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The best commendation of his works is in their influence. The impulse of his grand style was instantaneous upon his contemporaries. Every stroke of his pencil moved the pencil in Raphael's hand. Raphael said, “I bless God I live in the times of Michael Angelo.” Sir Joshua Reynolds, two centuries later, declared to the British Institution, “I feel a self-congratulation in knowing myself capable of such sensations as he intended to excite.

It will be readily conceded, that a man of such habits and such deeds, made good bis pretensions to a clear perception and to accurate delineation of external beauty. But inimitable as his works are, in all three arts, his whole life confessed that his hand was all inadequate to express his thought." He alone,” he said, “ was an artist whose hands can perfectly execute what his mind has conceived ;" and such was his own mastery, that they said, “ the marble was flexible in his hands.” Yet, contemplating ever with love the idea of absolute beauty, he was still dissatisfied with his own work. The things proposed to him in his imagination were such, that, for not being able with his hands to express so grand and terrible conceptions, he often abandoned his work. This is the reason hy he so often only blocked his statue. A little before he died, he burned a great number of designs, sketches, and cartoons made by him, being impatient of their defects. Grace in living forms, except in very rare instances, did not satisfy him.

He never made but one portrait, (a cartoon of Messer Tommaso di Cavalieri,) because he abhorred to draw a likeness.unless it were of infinite beauty. Such was his devotion to art.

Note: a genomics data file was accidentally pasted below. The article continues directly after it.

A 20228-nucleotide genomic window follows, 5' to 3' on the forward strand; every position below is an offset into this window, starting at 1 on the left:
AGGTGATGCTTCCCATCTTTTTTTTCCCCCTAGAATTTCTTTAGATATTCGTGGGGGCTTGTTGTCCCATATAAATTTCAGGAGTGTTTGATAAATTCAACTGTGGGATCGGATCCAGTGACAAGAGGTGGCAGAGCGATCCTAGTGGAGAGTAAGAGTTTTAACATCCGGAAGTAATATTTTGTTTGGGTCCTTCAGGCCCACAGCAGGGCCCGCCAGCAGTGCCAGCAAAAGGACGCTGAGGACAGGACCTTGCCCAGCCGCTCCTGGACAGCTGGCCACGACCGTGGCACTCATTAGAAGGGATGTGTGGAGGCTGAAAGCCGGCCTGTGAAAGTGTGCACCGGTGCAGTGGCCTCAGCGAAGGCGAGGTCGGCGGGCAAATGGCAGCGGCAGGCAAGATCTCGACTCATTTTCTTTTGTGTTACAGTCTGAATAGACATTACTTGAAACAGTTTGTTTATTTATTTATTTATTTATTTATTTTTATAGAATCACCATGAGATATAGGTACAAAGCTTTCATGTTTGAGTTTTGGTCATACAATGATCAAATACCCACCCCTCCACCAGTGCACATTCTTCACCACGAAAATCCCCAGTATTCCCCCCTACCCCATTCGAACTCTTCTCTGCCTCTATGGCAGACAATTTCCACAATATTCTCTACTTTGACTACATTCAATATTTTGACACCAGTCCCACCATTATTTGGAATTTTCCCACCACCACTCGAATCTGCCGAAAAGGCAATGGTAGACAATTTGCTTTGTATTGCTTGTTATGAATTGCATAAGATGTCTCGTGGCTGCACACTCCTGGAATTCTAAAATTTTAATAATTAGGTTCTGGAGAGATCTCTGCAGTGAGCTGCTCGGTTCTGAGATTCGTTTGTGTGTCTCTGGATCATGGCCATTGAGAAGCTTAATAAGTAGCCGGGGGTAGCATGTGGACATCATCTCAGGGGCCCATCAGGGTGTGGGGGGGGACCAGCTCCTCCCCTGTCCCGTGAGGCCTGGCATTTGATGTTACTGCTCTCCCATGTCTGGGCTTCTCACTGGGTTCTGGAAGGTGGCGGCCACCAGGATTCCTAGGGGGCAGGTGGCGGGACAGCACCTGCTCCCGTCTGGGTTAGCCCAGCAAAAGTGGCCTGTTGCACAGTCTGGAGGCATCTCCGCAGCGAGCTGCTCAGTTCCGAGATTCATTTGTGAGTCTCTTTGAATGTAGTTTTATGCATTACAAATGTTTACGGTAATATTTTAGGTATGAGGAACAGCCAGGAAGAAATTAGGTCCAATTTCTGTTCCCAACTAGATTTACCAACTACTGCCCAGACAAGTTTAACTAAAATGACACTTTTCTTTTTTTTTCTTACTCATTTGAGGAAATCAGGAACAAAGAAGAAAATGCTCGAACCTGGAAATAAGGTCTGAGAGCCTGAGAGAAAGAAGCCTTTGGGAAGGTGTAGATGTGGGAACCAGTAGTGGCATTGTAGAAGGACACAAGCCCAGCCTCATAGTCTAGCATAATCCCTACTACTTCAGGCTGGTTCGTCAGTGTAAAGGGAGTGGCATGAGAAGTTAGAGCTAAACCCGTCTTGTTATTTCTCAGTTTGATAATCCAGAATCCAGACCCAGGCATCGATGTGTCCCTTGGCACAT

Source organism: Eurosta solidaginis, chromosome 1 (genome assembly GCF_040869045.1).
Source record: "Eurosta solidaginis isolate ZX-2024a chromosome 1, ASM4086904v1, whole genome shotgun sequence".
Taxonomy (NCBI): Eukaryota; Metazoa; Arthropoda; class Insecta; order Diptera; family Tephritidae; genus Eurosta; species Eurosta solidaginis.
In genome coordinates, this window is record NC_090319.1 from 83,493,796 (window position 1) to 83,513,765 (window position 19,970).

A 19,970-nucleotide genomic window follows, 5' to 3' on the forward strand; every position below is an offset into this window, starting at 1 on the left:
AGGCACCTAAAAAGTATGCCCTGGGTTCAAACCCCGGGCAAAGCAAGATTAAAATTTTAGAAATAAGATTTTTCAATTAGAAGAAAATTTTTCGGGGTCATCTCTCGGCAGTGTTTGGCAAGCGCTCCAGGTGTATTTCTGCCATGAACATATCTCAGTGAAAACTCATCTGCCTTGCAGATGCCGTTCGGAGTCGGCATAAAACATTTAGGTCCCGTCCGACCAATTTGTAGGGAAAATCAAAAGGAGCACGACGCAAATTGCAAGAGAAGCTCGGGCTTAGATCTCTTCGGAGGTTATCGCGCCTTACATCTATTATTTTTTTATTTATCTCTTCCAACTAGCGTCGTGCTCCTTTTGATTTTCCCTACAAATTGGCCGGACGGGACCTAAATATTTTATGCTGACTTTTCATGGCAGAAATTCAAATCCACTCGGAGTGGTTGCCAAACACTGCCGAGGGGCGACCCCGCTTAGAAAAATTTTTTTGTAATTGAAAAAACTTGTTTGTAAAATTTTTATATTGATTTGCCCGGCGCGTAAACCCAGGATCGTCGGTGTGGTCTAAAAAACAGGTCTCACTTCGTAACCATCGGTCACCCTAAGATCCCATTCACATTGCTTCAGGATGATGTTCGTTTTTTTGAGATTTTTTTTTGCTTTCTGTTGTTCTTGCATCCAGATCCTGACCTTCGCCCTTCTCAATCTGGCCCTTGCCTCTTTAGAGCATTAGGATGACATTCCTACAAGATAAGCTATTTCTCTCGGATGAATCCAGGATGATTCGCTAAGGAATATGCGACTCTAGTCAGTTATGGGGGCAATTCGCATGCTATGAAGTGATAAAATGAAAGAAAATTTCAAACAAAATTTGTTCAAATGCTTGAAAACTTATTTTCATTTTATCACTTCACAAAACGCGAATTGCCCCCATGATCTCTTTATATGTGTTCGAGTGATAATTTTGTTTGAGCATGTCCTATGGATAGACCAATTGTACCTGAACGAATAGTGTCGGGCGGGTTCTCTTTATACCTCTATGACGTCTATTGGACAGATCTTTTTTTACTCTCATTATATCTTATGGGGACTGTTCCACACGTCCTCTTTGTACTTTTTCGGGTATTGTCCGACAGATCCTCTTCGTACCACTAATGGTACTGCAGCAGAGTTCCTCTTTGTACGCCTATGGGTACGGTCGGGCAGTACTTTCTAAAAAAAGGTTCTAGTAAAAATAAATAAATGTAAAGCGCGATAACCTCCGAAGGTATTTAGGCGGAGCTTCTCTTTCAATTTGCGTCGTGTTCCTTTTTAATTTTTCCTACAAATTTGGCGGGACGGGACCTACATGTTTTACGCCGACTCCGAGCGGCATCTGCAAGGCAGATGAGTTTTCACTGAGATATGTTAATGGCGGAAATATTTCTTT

But let no man suppose, that the images which his spirit worshipped were mere transcripts of external grace, or that this profound soul was taken or holden in the chains of superficial beauty. To him, of all men, it was transparent. Through it, he beheld the eternal spiritual beauty which ever clothes itself with grand and graceful outlines, as its appropriate form. He spoke of external grace as “the frail and weary weed, in which God dresses the soul which he has called into Time." C6 As from the fire, heat cannot be divided, no more can beauty from the eternal.” He was conscious in his efforts of higher aims than to address the eye. He sought, through the eye, to reach the soul. Therefore, as, in the first place, he sought to approach the Beautiful by the study of the True, so he failed not to make the next step of progress, and to seek Beauty in its highest form, that of Goodness. The sublimity of his art is in bis life. He did not only build a divine temple, and paint and carve saints and prophets. He lived out the same inspiration. There is no spot upon his fame. The fire and sanctity of his pencil breathe in his words. When he was informed that Paul IV. desired he should paint again the side of the chapel where the Last Judgment was painted, because of the indecorous nudity of the figures, he replied, “Tell the Pope that this is easily done. Let him reform the world and he will find the pictures will reform themselves.” He saw clearly, that if the corrupt and vulgar eyes, that could see nothing but indecorum in his terrific prophets and angels, could be purified as his own were pure, they would only find occasion for devotion in the same figures.